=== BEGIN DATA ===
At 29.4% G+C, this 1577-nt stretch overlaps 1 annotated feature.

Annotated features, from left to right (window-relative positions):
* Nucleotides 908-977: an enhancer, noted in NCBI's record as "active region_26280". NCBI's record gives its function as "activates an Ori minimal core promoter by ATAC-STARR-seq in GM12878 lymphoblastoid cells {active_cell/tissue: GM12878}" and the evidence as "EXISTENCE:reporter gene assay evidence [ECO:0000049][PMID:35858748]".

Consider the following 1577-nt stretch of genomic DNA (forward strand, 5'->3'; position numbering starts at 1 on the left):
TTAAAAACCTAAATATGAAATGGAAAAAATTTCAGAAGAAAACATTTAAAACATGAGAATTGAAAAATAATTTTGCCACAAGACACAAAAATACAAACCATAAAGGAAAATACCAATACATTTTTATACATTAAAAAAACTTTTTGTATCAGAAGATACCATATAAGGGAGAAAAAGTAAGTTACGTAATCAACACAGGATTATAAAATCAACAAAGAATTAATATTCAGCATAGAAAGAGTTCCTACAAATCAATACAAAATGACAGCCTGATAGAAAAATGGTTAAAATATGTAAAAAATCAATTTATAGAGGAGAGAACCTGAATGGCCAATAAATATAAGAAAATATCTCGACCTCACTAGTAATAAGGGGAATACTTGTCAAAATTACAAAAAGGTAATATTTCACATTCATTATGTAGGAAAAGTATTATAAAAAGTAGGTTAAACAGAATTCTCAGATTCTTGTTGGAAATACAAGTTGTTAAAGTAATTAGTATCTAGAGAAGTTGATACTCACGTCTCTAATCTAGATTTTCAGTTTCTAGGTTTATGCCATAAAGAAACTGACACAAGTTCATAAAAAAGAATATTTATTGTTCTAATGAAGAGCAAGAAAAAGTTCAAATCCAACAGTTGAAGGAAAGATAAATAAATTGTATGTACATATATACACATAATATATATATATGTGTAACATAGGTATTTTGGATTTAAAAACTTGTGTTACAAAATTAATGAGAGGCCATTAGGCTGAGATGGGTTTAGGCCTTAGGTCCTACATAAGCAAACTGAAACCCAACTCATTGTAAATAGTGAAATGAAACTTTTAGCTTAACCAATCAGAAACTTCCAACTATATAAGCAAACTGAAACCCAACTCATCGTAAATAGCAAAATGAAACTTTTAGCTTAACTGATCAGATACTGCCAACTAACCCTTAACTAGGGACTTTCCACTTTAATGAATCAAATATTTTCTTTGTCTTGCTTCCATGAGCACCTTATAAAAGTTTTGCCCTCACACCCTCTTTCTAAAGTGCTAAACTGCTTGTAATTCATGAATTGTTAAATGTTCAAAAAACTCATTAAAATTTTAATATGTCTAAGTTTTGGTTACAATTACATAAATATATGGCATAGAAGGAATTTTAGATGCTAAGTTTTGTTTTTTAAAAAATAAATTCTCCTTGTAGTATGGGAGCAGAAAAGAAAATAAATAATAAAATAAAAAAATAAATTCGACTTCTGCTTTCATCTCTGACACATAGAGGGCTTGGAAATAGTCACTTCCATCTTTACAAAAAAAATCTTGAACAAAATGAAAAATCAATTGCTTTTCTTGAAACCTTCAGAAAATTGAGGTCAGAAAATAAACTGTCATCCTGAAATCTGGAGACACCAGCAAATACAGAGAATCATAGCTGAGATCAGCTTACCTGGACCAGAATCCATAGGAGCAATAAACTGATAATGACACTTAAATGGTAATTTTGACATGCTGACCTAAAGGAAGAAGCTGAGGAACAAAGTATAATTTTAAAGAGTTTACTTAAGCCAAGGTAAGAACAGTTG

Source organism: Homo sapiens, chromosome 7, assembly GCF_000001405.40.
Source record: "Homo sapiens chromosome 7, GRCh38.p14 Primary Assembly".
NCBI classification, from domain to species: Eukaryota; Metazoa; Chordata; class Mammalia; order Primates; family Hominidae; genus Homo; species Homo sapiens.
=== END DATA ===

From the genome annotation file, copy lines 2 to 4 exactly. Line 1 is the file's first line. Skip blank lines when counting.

Annotated features, from left to right (window-relative positions):
* Nucleotides 908-977: an enhancer, noted in NCBI's record as "active region_26280". NCBI's record gives its function as "activates an Ori minimal core promoter by ATAC-STARR-seq in GM12878 lymphoblastoid cells {active_cell/tissue: GM12878}" and the evidence as "EXISTENCE:reporter gene assay evidence [ECO:0000049][PMID:35858748]".

Consider the following 1577-nt stretch of genomic DNA (forward strand, 5'->3'; position numbering starts at 1 on the left):